GABA(A) Receptor and Glycine Receptor Activation by Paracrine/Autocrine Release of Endogenous Agonists: More Than a Simple Communication Pathway
Mol Neurobiol. 2011-05-06; 44(1): 28-52
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1. Mol Neurobiol. 2011 Aug;44(1):28-52. doi: 10.1007/s12035-011-8185-1. Epub 2011
GABA(A) receptor and glycine receptor activation by paracrine/autocrine release
of endogenous agonists: more than a simple communication pathway.
Le-Corronc H(1), Rigo JM, Branchereau P, Legendre P.
(1)Institut National de la Santé et de la Recherche Médicale, U952, Centre
National de la Recherche Scientifique, UMR 7224, Université Pierre et Marie
Curie, 9 quai Saint Bernard, Paris, Ile de France, France.
It is a common and widely accepted assumption that glycine and GABA are the main
inhibitory transmitters in the central nervous system (CNS). But, in the past
20 years, several studies have clearly demonstrated that these amino acids can
also be excitatory in the immature central nervous system. In addition, it is now
established that both GABA receptors (GABARs) and glycine receptors (GlyRs) can
be located extrasynaptically and can be activated by paracrine release of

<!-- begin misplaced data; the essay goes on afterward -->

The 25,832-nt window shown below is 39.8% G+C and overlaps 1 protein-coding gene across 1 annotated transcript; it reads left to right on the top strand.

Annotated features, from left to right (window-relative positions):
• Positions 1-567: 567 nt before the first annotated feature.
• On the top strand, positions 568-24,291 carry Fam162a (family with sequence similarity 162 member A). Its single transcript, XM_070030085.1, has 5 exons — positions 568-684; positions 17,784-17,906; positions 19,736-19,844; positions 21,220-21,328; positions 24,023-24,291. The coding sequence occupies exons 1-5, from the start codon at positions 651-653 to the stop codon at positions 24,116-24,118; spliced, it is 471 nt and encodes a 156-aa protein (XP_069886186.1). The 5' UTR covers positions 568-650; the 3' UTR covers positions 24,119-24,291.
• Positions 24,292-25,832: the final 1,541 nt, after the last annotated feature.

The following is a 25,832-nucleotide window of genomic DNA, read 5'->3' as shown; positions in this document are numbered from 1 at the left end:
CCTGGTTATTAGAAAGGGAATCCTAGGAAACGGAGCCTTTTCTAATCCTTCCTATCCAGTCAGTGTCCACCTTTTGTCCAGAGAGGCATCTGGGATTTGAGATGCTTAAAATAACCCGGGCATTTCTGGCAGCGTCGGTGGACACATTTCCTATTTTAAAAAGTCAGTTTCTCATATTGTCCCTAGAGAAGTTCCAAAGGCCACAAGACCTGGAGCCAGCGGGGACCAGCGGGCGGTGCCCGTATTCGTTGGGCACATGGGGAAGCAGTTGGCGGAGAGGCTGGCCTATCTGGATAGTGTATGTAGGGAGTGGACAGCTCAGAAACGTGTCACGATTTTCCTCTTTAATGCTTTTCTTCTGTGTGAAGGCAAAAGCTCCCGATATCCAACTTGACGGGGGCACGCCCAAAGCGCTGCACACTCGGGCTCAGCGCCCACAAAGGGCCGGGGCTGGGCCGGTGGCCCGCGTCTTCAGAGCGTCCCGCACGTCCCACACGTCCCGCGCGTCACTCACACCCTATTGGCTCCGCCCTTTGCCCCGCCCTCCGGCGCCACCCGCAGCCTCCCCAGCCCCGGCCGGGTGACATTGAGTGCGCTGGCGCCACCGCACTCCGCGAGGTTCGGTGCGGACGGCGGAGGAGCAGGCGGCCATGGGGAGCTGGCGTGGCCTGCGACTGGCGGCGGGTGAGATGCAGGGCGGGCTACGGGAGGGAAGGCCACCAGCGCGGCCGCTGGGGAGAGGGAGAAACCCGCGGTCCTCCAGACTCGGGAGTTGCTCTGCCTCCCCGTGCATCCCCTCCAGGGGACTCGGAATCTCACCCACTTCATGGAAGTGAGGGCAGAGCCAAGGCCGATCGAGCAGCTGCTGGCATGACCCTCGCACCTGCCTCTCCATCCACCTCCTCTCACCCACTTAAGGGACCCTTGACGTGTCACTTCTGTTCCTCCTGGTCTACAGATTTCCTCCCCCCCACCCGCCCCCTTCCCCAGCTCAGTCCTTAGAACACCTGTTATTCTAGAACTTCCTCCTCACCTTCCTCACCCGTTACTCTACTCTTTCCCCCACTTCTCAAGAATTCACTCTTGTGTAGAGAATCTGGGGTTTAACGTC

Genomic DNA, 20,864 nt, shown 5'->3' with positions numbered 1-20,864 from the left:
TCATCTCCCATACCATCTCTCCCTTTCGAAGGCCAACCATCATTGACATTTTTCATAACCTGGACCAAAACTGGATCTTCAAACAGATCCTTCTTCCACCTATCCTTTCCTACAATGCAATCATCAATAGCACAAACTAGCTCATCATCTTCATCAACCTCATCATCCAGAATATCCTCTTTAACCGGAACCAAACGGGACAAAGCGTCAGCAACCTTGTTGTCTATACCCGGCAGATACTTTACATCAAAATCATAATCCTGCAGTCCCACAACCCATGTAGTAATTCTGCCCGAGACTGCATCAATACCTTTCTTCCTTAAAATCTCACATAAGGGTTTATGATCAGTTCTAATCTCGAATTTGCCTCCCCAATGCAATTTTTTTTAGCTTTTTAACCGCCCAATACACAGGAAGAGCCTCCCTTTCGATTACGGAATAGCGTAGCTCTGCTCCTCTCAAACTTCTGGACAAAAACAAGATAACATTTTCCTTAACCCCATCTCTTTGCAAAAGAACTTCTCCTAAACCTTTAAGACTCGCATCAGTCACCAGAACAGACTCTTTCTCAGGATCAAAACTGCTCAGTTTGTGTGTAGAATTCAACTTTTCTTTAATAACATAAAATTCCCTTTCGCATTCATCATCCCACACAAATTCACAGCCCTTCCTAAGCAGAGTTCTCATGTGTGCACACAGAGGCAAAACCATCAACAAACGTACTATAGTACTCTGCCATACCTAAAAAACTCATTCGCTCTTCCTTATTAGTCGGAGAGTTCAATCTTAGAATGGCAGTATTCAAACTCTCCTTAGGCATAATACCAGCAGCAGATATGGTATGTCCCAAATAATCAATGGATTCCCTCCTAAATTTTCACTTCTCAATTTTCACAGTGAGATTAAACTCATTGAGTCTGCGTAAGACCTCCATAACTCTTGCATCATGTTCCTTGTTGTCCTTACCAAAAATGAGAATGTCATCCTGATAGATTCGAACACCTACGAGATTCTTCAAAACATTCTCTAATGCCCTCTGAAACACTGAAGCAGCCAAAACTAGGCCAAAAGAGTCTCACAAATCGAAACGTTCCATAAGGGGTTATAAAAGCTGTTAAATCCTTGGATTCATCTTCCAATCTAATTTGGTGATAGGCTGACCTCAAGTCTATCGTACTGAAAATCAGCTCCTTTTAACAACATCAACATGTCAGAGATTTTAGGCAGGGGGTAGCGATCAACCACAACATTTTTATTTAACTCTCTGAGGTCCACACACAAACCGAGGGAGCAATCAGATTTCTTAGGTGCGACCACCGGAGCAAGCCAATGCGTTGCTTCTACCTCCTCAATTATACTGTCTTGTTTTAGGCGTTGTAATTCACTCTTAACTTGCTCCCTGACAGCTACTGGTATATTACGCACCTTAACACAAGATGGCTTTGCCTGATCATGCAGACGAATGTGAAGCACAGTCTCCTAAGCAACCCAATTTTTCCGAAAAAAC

endogenous agonists, such as GABA, glycine, and taurine. Recently, non-synaptic
release of GABA, glycine, and taurine gained further attention with increasing
evidence suggesting a developmental role of these neurotransmitters in neuronal
network formation before and during synaptogenesis. This review summarizes recent
knowledge about the non-synaptic activation of GABA(A)Rs and GlyRs, both in
developing and adult CNS. We first present studies that reveal the functional
specialization of both non-synaptic GABA(A)Rs and GlyRs and we discuss the
neuronal versus non-neuronal origin of the paracrine release of GABA(A)R and GlyR
agonists. We then discuss the proposed non-synaptic release mechanisms and/or
pathways for GABA, glycine, and taurine. Finally, we summarize recent data about
the various roles of non-synaptic GABAergic and glycinergic systems during the
development of neuronal networks and in the adult.
PMID: 21547557 [Indexed for MEDLINE]